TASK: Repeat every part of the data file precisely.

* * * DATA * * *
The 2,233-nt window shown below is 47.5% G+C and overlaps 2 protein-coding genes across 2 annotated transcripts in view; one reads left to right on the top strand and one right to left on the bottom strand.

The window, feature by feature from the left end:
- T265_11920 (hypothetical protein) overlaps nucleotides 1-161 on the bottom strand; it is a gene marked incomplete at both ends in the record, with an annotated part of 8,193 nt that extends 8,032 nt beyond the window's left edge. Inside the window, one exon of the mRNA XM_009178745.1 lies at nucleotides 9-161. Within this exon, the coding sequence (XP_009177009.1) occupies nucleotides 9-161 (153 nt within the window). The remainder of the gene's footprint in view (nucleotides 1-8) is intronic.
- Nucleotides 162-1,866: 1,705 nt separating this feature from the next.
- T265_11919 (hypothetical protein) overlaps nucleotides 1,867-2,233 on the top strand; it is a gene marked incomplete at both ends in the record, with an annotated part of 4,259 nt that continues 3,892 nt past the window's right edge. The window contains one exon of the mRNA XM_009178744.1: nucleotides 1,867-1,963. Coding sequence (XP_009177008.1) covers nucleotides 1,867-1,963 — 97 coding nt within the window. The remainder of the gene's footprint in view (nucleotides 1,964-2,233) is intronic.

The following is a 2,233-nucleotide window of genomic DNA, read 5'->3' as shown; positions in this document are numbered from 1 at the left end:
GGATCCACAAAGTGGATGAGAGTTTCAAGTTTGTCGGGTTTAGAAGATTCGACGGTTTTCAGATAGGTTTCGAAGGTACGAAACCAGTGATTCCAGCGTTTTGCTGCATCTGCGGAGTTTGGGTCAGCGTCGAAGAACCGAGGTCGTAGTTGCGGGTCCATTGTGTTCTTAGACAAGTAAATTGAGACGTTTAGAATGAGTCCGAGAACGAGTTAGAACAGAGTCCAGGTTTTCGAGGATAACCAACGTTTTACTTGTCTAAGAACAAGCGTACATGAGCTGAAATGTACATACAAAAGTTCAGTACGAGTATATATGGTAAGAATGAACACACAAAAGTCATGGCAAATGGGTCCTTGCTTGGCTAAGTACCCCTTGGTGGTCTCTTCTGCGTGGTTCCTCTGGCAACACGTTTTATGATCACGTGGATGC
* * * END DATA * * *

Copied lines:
The 2,233-nt window shown below is 47.5% G+C and overlaps 2 protein-coding genes across 2 annotated transcripts in view; one reads left to right on the top strand and one right to left on the bottom strand.

The window, feature by feature from the left end:
- T265_11920 (hypothetical protein) overlaps nucleotides 1-161 on the bottom strand; it is a gene marked incomplete at both ends in the record, with an annotated part of 8,193 nt that extends 8,032 nt beyond the window's left edge. Inside the window, one exon of the mRNA XM_009178745.1 lies at nucleotides 9-161. Within this exon, the coding sequence (XP_009177009.1) occupies nucleotides 9-161 (153 nt within the window). The remainder of the gene's footprint in view (nucleotides 1-8) is intronic.
- Nucleotides 162-1,866: 1,705 nt separating this feature from the next.
- T265_11919 (hypothetical protein) overlaps nucleotides 1,867-2,233 on the top strand; it is a gene marked incomplete at both ends in the record, with an annotated part of 4,259 nt that continues 3,892 nt past the window's right edge. The window contains one exon of the mRNA XM_009178744.1: nucleotides 1,867-1,963. Coding sequence (XP_009177008.1) covers nucleotides 1,867-1,963 — 97 coding nt within the window. The remainder of the gene's footprint in view (nucleotides 1,964-2,233) is intronic.

The following is a 2,233-nucleotide window of genomic DNA, read 5'->3' as shown; positions in this document are numbered from 1 at the left end:
GGATCCACAAAGTGGATGAGAGTTTCAAGTTTGTCGGGTTTAGAAGATTCGACGGTTTTCAGATAGGTTTCGAAGGTACGAAACCAGTGATTCCAGCGTTTTGCTGCATCTGCGGAGTTTGGGTCAGCGTCGAAGAACCGAGGTCGTAGTTGCGGGTCCATTGTGTTCTTAGACAAGTAAATTGAGACGTTTAGAATGAGTCCGAGAACGAGTTAGAACAGAGTCCAGGTTTTCGAGGATAACCAACGTTTTACTTGTCTAAGAACAAGCGTACATGAGCTGAAATGTACATACAAAAGTTCAGTACGAGTATATATGGTAAGAATGAACACACAAAAGTCATGGCAAATGGGTCCTTGCTTGGCTAAGTACCCCTTGGTGGTCTCTTCTGCGTGGTTCCTCTGGCAACACGTTTTATGATCACGTGGATGC